Layers of Abstraction: A Pixel at the Heart of Identity

Shinji Toya and Murad Khan, 2019

This project centres around a critical examination of the limits of categorisation in machine learning systems. Specifically, we’re interested in the institution and function of racial categories in image-based facial recognition algorithms; the project questions how social structures and technical systems intertwine to intensify existing conditions of bias and inequity, and how this bias operates as a substrate of the algorithmic image.

Layers of Abstraction: A Pixel at the Heart of Identity is a visual indication of research-in-progress, presenting the mixed technological method we used to uncover a single pixel that represents the limit between ‘Asian’ and ‘White’ racial categories in a commercial facial recognition system. By passing the image through more than one image-based algorithm, we begin to distil the locus of difference as read by the machine-eye.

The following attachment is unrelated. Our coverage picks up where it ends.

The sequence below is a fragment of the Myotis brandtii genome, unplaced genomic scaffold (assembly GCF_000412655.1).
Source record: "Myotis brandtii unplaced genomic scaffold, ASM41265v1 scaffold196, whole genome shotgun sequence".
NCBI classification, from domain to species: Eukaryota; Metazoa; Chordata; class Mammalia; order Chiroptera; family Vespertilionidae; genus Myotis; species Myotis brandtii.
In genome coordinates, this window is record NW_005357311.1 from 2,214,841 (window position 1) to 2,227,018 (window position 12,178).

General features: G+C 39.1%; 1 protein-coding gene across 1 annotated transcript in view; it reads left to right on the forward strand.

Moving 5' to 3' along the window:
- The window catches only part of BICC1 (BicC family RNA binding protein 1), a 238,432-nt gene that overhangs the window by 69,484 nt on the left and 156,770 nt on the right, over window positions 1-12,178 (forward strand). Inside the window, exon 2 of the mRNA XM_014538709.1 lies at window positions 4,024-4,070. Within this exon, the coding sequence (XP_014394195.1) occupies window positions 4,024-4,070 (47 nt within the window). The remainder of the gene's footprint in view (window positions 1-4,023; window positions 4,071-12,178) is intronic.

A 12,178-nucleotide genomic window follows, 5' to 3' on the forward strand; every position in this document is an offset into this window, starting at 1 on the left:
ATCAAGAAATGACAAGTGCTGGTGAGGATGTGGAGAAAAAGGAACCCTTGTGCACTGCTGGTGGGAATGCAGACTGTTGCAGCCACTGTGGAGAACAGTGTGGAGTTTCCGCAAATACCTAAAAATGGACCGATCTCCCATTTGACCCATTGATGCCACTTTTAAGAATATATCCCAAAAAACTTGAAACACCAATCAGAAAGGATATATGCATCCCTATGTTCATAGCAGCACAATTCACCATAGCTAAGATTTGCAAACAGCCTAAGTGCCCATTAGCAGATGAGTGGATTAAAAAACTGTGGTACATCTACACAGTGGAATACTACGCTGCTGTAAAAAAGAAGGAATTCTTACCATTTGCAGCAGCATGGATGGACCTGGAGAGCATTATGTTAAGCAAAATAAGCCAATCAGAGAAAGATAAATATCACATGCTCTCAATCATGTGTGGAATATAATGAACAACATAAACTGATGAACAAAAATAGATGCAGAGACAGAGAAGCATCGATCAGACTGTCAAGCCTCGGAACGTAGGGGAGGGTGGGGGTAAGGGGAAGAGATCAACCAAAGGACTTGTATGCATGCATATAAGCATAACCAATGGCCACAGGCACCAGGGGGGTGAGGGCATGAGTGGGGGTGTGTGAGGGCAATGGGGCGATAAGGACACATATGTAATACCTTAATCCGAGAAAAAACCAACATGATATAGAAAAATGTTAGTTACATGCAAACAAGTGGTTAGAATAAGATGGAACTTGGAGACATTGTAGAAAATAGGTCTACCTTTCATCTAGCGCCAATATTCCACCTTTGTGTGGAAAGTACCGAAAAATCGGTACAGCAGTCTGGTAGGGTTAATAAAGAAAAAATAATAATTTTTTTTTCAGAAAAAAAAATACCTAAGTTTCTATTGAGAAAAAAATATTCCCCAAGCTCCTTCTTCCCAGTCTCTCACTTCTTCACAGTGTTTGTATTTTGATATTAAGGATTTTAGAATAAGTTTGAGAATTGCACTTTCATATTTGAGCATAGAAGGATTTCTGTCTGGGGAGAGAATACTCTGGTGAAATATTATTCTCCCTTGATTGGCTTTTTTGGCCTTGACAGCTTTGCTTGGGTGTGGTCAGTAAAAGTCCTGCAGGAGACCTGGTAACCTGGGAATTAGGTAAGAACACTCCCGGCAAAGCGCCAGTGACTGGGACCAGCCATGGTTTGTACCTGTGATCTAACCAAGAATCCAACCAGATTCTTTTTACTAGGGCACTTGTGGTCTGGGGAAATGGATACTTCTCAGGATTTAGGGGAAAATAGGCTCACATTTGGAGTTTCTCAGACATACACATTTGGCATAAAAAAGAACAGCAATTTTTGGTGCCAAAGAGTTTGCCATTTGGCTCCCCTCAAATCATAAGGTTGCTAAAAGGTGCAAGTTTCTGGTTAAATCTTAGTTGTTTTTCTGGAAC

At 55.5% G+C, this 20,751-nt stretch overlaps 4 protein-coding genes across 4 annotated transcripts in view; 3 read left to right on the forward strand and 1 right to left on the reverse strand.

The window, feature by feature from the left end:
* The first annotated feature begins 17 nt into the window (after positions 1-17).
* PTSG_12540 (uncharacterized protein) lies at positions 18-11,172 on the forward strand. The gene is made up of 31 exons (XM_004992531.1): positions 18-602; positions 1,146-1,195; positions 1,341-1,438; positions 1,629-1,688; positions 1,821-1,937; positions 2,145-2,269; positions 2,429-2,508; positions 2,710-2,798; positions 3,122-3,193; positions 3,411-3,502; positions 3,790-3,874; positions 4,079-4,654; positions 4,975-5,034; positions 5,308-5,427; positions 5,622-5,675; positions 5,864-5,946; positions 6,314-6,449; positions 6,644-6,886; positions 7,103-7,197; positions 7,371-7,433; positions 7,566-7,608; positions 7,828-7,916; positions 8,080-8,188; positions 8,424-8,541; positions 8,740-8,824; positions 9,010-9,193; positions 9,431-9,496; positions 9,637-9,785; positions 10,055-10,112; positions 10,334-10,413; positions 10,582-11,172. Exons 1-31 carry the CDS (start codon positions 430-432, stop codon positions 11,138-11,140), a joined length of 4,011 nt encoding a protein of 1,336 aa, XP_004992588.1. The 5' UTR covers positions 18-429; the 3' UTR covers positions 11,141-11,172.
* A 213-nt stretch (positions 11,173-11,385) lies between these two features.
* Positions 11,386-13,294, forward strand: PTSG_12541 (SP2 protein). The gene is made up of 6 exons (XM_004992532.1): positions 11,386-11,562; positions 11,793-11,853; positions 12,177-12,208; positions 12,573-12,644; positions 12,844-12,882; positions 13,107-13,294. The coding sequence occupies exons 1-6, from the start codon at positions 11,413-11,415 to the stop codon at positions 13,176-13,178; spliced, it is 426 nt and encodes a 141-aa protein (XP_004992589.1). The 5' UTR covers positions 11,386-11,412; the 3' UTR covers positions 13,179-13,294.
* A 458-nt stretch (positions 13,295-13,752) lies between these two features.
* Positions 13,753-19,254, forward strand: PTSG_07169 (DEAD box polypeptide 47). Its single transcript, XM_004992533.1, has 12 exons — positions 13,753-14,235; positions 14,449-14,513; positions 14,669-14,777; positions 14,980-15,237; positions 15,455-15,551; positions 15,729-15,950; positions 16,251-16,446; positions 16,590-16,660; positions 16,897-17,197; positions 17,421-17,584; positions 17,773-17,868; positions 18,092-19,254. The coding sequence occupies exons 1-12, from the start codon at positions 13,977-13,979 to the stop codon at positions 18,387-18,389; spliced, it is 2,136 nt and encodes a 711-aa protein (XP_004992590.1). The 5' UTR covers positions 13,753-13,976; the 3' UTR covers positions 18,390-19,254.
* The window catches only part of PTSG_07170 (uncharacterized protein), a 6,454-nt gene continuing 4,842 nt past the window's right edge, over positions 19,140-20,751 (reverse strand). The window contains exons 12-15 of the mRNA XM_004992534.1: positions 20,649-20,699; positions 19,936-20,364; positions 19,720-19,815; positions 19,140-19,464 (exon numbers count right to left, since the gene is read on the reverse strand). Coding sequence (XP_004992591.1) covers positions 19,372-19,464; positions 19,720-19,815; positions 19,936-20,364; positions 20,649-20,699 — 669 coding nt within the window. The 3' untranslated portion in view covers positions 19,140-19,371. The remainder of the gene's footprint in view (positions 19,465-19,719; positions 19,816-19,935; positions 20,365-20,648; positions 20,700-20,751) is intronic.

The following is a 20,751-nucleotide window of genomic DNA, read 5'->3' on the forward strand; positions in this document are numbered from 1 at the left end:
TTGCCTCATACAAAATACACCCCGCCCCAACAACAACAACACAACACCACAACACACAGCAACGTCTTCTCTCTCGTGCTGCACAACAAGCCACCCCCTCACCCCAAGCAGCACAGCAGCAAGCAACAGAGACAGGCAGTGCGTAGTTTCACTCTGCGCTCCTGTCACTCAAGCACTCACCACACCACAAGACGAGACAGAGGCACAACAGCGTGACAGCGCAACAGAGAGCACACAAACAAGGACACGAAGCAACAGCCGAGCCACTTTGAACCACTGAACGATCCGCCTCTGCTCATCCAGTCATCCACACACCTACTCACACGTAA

The pixel acts as a threshold through which the system reconfigures itself and, in doing so, gives rise to identities hidden amidst arrays of colour channel data. The minute, discrete, and tangible nature of the pixel as a racialized limit point between categories points to a social problem at the heart of abstraction in machine learning systems.

In the exhibition at SPACE, the method is outlined through a tutorial video coupled with an animated example of the output of our research.

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